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Three  ways clouds form (teach)
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Three ways clouds form (teach)

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Describes three ways that clouds are formed. …

Describes three ways that clouds are formed.

I placed a short video clip in this slide show and would like to have someone confirm that it plays. If anyone downloads this show, pleas let me know if the convection video plays as you go through the show.

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  • 1. How Warm Moist Air is Lifted to Form Cloudsis Lifted to How Warm Moist Air Form Clouds By Moira Whitehouse PhDFree clip art http://www.webweaver.nu/clipart/
  • 2. Clouds form when warm moist air is liftedand cooled. Previously we said that thislifting action for the water cycle wasprovided by convection. Here we willlook at all three ways that air is liftedand cooled to form clouds: Convection Mountain lifting Air Mass movement
  • 3. We really need to understand two thingsfor this “cloud making” lesson to makesense.First, the temperature of the air goes downas the elevation gets higher. Roughly, forevery 1000 feet we go up the temperaturegets about 2 degrees F cooler.Second, the temperature of the airdetermines how much water vapor(molecules of water in the gaseous form) theair can hold. Warmer air holds more water.
  • 4. 1. Convection In cold air the molecules are closer together and the air is therefore, more dense and heavier than warm air. Because it is heavier, gravity pulls harder on cold air which then forces the lighter warm air up and out of its way. As a result, the warmer air is pushed up (lifted) into cooler zones above the surface.
  • 5. Following is a simple demonstration ofconvection where a candle is used to heatthe air and a piece of burning rope is usedto show the air’s movement. Notice that air over the candle rises and is replaced by cool air coming down the other chimney.Note: There is a short video on the next slide after the still shot(Quicktime may be required to view the video).
  • 6. Quick time
  • 7. In our world, the Sun’s heat replaces thecandle, heating the ground which heats the warm moist air allowing it to be pushed up by the cooler air. As the warm air goes up it gets cooled. Cool air cannot hold as much water vapor as warm air. As the warm moist air is cooled, the vapor changes totiny droplets of liquid, the stuff of clouds.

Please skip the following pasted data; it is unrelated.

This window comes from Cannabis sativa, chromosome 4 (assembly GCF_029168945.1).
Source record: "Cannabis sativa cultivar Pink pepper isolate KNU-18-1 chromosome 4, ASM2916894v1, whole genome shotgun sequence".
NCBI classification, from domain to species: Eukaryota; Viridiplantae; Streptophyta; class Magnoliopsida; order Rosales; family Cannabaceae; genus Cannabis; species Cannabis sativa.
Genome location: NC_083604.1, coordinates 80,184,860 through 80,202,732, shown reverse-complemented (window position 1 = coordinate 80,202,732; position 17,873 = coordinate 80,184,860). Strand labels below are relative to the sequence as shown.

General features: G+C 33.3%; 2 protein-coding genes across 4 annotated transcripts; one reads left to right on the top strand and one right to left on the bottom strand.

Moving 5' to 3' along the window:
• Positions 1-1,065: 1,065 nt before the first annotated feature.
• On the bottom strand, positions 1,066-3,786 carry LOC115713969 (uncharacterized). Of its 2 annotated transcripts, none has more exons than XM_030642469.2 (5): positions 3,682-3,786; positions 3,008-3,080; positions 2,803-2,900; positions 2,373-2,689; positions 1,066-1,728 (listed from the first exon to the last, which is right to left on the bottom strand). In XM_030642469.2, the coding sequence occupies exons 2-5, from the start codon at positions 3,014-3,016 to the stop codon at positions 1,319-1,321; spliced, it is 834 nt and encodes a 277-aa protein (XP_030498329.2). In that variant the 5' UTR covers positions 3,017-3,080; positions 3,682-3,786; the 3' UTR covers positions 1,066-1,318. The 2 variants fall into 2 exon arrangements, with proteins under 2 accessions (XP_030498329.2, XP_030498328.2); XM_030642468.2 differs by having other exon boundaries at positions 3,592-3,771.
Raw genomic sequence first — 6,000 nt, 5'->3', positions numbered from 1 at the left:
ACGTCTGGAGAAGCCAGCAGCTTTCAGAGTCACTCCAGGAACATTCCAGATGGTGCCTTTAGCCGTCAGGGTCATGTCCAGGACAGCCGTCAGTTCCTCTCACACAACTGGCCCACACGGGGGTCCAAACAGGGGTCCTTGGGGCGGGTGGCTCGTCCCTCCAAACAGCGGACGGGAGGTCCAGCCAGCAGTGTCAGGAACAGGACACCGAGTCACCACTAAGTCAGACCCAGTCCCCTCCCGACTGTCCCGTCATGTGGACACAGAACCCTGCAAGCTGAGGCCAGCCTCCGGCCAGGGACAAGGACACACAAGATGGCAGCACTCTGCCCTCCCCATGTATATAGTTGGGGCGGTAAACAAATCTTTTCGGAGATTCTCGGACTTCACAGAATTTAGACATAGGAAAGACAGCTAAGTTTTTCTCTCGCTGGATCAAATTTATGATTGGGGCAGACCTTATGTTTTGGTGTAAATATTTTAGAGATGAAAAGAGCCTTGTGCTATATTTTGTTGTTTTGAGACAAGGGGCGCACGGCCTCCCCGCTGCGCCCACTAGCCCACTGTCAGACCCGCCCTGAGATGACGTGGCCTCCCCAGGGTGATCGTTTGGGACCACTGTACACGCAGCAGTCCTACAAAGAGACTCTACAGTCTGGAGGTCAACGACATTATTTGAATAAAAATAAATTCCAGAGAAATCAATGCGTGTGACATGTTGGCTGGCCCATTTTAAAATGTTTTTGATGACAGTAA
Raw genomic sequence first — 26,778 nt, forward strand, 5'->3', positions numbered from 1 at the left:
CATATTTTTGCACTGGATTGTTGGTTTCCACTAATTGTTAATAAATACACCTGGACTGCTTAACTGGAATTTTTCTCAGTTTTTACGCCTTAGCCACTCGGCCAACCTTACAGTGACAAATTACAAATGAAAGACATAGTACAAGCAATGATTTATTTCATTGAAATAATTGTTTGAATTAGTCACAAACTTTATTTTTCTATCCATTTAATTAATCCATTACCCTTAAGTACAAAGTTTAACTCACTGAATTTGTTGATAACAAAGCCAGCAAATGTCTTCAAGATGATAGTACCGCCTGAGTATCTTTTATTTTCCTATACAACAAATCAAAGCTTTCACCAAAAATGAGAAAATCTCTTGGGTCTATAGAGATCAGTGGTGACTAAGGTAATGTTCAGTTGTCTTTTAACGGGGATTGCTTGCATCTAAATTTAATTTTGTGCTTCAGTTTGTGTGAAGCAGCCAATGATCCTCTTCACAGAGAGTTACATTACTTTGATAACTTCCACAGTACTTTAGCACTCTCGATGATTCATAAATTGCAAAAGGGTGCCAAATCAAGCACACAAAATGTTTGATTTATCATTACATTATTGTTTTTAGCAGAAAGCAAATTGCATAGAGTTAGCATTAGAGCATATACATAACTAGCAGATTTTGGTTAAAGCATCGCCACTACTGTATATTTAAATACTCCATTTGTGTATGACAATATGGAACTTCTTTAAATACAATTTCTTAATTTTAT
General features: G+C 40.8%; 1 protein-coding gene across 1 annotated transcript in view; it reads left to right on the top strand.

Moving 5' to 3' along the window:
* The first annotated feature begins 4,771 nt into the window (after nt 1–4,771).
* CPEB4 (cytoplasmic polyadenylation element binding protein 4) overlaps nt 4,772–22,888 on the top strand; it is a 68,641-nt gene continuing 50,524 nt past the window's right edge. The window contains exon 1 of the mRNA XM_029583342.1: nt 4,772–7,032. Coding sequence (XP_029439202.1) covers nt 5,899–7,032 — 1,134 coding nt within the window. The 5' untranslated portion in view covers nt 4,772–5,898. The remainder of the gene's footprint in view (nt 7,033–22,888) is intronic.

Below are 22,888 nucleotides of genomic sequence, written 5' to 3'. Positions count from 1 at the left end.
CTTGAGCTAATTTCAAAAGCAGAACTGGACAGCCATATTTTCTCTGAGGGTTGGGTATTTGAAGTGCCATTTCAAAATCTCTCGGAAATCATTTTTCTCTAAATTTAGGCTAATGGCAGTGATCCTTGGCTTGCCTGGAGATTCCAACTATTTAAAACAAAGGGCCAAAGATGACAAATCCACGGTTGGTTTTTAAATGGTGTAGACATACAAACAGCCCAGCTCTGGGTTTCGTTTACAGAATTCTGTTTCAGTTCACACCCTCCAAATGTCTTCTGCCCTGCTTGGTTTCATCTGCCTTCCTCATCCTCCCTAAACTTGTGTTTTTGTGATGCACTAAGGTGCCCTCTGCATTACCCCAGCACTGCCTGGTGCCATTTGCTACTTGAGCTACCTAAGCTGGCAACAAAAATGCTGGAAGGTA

• 8. 2. Mountain lifting When warm moist air meets a mountain, it is pushed upward into cooler temperatures by the slope of the mountain itself. As this warm, moist air moves up the mountain, it is cooled and cannot hold as much water vapor. Once again, the vapor changes into tiny droplets; exactly what is needed to make a cloud.
  • 9. As wind or air mass movement pushes thiswarm moist air toward the mountain, the slope of the mountain forces it up into higher cooler air.In this cooler environment, the air justcan’t hold as much water vapor, andclouds are formed as the vapor changes toliquid droplets.
  • 10. 3. Air Mass movement Clouds formed because of air mass lifting are pretty much like clouds formed by mountains, except that the lifting is forced by another mass of air instead of the mountain. Air mass lifting can occur with both warm and cold front movement but it is always the warm air that gets lifted.
  • 11. When a cool air mass moves into a mass ofwarm moist air, the mass of warm air isquickly forced up and thundercloudsdevelop. Thunderstorms often occur.
  • 12. When a warm air mass moves into a massof cold air, it slides over top of the cold air,is cooled and stratus clouds form. Agentler longer rain often follows.
  • 13. In order for these clouds to form, watervapor had be lifted up into the colder atmosphere. Can you remember the three ways they might have been lifted?

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